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The only two characters I could think of for this one were Punky Brewster and the Warner sister Dot (... moral of the story: I just lost over half an hour on YouTube). I was a reader, okay?



Day Eleven: Favorite female character in a children’s show work

General Anna of The Pushcart War.

Other contenders include (in roughly reverse chronological order) Ellie, Sabriel, Anne and George, with special mention to Lina from The Wheel on the School for demonstrating the power that observation and asking questions have to effect change.

I read a lot as a kid, but General Anna retains a vivid place in my memory, as does the book. (Amazingly, I discovered my old copy of it at my mother's, complete with "property of" in my ten-years-old handwriting and brittle masking tape holding it together. I also covered it in – what's it called? – that clear plastic adhesive protective cover thing. Not a single bubble or crease in the surface. I may have missed my calling as a librarian.) As a whimsical rundown of twentieth century war, severely simplified and condensed (and killing-free) into the microcosm of the streets of New York, it's all pretty interesting now that I come back to it as an adult. But let's stick to General Anna.

From Chapter X, The Meeting at Maxie Hammerman's: The Pushcarts Decide to Fight

Looking back on the Pushcart War, it seems possible that the trucks might have gone on slowly breaking up the pushcarts in what looked like accidents, if it had not been for Mack's brutal attack on Morris the Florist. But the day after Mack hit Morris, the pushcart peddlers held a meeting at Maxie Hammerman's shop. It was at this meeting that the peddlers decided to fight back.

...

"I don't understand," said Papa Peretz. "They could kill us all, and the traffic would still be terrible."
"So then they will have to find someone else to blame," said Maxie Hammerman. "Motorcycles, maybe. Or grocery carts, such as the ladies take to the supermarket. Then people will see how silly it is."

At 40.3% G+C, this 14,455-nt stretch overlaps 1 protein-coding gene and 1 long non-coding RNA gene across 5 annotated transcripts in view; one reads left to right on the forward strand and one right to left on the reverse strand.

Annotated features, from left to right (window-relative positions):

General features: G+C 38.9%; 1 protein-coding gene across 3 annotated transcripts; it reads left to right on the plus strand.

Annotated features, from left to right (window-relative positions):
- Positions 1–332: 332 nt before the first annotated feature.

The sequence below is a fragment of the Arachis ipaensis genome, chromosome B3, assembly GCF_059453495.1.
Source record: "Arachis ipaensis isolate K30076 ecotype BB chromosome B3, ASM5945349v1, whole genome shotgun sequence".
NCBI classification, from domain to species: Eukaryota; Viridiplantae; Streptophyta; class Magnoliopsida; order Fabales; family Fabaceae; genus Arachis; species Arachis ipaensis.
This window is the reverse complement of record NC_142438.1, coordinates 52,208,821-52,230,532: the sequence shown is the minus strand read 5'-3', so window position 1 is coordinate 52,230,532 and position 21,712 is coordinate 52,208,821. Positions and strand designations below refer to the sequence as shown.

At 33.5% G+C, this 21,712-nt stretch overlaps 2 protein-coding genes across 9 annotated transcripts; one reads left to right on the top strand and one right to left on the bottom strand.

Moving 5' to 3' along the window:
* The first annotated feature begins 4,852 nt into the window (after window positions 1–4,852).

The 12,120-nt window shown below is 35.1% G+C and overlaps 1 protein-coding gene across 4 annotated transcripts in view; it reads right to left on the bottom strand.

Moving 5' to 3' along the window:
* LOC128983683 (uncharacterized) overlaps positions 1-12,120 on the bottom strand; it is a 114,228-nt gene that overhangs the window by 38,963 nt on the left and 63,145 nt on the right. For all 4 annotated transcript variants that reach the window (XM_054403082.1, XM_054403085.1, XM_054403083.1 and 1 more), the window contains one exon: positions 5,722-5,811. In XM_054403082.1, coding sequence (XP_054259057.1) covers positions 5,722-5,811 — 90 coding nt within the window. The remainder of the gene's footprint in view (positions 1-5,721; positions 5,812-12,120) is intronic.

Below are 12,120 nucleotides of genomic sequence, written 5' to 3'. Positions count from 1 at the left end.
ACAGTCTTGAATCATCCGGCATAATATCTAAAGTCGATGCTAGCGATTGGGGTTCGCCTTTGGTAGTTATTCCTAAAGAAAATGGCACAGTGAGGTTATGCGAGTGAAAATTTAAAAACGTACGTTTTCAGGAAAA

"By then," said Old Anna, "we will all be dead."
"That is correct," said Maxie Hammerman. "We will all be dead. Unless –" Maxie picked up a hammer and held it as if he were about to hit something a quick hard blow.
"Unless what?" said Frank the Flower, seizing Maxie's arm, in case he should be about to throw the hammer through his window again.
"Unless we fight back," said Maxie Hammerman, pulling his arm free and whamming the hammer down on the table in front of him. "I say the pushcarts have got to fight."
"Of course, we have got to fight," said Old Anna.
"Fight the trucks?" said Papa Peretz. "How can the pushcarts fight the trucks?"
"Maybe you'd rather be dead?" said Old Anna.
"Naturally, we wouldn't," said Harry the Hot Dog. "But how can we fight the trucks?"
"Listen to me, Harry," said Old Anna. "First, you decide to fight. Then you ask me how."
"All right," said Harry the Hot Dog. "Fight! So now I ask you – how?"
"Yes, General Anna, we are listening," said Eddie Moroney, bowing to Old Anna. (This is how Old Anna came to be known as General Anna. Eddie Moroney called her General Anna at the meeting at Maxie Hammerman's shop, and the name seemed to suit her.)
When it came to a vote, all the pushcart peddlers were with General Anna. They realized that they had to stick together. And they had to fight.
"But how?" Harry the Hot Dog asked again. "You want me to sell poison hot dogs to all the truck drivers maybe?"
General Anna shook her head. "It's okay by me you should poison the truck drivers. Only you might get the poison dogs mixed up with the regular, and then you'll be giving the poison to a good customer."

Later, in the campaign, dismayed that she is such a terrible shot at peashootering pins into truck tires while she's supposed to be looked up to as General Anna, she just starts going up and sticking the pins in by hand. (She also saves Morris the Florist's life by pulling him out of the path of being run down for a second time.) She does not give up, even when the war is at its darkest. She is the quintessential old lady who gives zero fucks and doesn't so much as blink when the war lands on her doorstep, just suits up and wades in and fights dirty (an old lady's prerogative) and gives no quarter because why the hell should she? No fear. She'll win or die trying, and in some ways you wonder if she hasn't kind of been waiting for this her whole life to realise her full potential. Cometh the hour, cometh the badass old lady.

Plus, coolest name in the Pushcart War (second coolest name among the pushcart peddlers overall, because really, you can't beat Maxie Hammerman, The Pushcart King).

... Actually, now that I think about it, she's reminding me a lot of my Oma, who was born in WWI and was a nurse in WWII, and always a handful. She passed away a few years ago, but before that, if there were a reason to wage war, by golly she's the one I'd get in line behind.


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